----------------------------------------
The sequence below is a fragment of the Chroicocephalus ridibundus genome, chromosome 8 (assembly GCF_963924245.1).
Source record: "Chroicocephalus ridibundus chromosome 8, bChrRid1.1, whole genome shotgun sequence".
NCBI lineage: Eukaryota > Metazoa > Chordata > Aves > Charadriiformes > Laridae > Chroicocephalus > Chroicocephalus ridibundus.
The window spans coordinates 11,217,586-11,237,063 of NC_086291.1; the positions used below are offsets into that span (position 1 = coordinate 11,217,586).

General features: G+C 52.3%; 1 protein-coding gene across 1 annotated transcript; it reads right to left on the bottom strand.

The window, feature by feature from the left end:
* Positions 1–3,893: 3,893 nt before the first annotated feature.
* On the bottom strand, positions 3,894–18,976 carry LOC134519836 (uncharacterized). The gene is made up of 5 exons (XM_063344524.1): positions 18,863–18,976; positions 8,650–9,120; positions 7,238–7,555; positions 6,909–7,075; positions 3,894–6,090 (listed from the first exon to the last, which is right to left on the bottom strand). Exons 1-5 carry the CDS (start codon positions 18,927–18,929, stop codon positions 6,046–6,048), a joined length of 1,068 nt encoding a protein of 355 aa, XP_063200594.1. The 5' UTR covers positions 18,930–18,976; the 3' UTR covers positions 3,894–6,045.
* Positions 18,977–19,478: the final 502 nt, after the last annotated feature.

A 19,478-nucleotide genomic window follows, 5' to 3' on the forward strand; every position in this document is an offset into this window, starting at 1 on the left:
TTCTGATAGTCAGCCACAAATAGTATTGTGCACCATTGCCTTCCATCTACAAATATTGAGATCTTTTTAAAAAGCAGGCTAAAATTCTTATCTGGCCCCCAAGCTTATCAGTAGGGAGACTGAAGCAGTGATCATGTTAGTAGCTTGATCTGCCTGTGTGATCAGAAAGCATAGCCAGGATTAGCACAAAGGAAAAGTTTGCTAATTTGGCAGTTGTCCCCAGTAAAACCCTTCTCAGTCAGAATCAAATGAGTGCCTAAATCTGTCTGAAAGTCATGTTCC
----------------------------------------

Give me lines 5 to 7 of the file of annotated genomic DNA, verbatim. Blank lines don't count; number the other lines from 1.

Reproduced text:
General features: G+C 52.3%; 1 protein-coding gene across 1 annotated transcript; it reads right to left on the bottom strand.

The window, feature by feature from the left end:
* Positions 1–3,893: 3,893 nt before the first annotated feature.